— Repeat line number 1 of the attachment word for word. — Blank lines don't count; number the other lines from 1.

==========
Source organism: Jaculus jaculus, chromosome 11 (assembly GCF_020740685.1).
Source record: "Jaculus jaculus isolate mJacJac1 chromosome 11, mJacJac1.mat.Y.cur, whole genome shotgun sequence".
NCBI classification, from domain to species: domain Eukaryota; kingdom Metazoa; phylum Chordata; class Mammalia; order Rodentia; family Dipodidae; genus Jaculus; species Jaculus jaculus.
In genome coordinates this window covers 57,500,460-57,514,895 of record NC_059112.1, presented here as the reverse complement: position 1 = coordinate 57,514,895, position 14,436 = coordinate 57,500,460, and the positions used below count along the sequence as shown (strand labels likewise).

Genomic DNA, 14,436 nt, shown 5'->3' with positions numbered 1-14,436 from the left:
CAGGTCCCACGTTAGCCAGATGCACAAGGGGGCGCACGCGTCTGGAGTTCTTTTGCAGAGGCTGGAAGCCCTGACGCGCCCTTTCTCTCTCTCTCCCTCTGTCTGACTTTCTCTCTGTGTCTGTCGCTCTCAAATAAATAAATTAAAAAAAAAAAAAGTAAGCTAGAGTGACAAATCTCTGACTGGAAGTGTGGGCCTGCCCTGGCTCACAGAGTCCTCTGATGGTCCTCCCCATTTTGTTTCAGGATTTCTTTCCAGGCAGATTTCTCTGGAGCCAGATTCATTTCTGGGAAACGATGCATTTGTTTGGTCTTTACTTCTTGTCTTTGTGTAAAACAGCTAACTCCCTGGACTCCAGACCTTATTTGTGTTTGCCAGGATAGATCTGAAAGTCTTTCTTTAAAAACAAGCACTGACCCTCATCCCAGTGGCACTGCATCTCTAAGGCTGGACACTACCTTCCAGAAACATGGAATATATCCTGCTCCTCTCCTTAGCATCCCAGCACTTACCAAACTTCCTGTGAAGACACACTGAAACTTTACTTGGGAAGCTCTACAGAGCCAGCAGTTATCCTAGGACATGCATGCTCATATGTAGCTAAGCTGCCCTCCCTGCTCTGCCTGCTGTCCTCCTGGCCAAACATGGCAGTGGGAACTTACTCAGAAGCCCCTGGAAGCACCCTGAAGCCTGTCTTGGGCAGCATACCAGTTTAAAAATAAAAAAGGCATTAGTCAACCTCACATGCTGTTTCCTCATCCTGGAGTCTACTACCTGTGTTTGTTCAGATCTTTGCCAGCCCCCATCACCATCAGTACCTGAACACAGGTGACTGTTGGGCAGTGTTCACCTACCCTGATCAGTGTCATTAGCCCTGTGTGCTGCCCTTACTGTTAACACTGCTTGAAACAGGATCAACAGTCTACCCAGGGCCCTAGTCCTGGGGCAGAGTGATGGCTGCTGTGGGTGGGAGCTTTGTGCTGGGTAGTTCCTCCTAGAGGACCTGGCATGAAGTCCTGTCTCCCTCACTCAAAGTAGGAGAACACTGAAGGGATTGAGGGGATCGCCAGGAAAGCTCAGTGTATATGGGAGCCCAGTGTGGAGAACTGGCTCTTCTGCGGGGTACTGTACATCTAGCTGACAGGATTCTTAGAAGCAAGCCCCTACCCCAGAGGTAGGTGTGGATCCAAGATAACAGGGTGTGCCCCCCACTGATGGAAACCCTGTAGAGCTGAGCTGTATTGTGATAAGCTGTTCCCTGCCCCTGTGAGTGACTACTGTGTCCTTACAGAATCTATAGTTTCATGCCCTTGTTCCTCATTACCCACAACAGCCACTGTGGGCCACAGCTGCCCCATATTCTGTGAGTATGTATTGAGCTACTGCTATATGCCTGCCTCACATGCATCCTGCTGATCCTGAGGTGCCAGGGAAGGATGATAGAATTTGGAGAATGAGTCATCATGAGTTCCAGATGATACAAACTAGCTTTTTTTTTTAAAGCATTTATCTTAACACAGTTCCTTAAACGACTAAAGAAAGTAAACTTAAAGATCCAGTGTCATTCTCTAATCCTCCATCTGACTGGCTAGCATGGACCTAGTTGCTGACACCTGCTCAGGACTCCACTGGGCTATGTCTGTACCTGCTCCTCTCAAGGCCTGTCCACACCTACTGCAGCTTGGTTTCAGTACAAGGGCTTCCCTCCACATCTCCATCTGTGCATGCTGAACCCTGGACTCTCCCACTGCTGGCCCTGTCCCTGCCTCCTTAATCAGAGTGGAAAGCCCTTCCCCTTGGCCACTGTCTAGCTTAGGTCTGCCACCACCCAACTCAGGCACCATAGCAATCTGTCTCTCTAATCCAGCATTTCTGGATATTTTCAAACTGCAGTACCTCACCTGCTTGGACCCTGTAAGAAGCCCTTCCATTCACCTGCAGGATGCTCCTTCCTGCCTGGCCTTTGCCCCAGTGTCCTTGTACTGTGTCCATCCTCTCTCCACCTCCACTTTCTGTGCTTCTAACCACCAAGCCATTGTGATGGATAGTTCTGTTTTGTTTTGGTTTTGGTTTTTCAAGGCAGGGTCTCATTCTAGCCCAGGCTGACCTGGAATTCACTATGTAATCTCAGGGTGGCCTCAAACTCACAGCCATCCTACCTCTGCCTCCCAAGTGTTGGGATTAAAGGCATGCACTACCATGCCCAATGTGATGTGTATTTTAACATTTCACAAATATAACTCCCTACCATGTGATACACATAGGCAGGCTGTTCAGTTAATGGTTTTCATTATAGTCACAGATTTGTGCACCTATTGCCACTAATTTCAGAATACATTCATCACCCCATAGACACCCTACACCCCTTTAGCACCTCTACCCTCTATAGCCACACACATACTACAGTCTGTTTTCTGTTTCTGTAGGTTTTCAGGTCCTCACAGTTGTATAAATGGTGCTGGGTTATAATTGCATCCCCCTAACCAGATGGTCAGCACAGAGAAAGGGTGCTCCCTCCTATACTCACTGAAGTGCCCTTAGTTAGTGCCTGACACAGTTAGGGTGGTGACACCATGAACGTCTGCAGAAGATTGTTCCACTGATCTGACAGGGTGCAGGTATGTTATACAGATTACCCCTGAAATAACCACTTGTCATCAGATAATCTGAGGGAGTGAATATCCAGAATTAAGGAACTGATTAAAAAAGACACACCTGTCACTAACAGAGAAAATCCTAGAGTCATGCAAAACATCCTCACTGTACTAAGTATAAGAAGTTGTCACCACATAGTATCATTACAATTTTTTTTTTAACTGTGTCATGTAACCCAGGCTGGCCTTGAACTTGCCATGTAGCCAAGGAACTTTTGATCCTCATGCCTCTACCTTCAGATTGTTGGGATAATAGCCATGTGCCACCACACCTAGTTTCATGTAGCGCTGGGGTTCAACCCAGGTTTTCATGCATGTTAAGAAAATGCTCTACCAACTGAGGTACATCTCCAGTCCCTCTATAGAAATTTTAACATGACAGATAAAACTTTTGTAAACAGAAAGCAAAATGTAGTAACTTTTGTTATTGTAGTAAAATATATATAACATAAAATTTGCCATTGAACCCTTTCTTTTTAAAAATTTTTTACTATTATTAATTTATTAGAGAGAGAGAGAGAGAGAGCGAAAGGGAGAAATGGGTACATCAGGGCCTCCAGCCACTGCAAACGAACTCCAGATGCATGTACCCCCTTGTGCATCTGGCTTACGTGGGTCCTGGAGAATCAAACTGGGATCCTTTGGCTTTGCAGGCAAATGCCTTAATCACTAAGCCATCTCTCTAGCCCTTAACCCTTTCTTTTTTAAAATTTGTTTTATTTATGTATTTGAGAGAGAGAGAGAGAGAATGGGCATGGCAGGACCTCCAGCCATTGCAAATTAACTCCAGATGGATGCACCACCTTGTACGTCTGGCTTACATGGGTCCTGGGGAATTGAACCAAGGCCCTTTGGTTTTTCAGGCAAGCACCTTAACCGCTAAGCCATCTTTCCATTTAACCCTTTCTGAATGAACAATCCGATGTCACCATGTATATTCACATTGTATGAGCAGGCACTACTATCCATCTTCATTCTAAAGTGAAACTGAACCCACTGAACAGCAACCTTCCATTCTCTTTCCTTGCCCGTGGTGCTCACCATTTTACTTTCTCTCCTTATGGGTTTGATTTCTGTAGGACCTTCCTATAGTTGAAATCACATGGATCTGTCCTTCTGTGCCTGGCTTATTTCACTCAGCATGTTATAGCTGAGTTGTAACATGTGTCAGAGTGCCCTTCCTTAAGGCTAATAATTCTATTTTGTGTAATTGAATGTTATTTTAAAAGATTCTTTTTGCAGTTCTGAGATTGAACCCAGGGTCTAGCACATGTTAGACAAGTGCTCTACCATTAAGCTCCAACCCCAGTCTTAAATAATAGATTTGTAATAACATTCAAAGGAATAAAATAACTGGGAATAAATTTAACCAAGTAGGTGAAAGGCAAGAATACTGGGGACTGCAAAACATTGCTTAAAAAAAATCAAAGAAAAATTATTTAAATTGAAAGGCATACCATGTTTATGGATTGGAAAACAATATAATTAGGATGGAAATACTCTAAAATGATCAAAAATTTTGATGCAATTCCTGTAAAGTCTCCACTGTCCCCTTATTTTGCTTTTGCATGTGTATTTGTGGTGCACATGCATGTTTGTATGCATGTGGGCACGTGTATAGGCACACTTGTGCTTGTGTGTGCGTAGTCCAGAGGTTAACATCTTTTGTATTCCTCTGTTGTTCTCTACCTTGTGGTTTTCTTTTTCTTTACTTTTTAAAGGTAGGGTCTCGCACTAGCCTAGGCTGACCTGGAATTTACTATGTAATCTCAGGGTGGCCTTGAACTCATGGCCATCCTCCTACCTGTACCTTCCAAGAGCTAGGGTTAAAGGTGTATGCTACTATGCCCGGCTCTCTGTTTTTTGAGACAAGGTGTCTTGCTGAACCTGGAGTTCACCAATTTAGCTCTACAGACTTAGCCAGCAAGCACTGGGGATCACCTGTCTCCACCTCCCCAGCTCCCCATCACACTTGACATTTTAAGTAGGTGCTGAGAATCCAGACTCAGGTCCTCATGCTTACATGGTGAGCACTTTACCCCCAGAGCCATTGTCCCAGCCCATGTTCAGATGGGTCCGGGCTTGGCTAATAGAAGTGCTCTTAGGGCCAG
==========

Source organism: Jaculus jaculus, chromosome 11 (assembly GCF_020740685.1).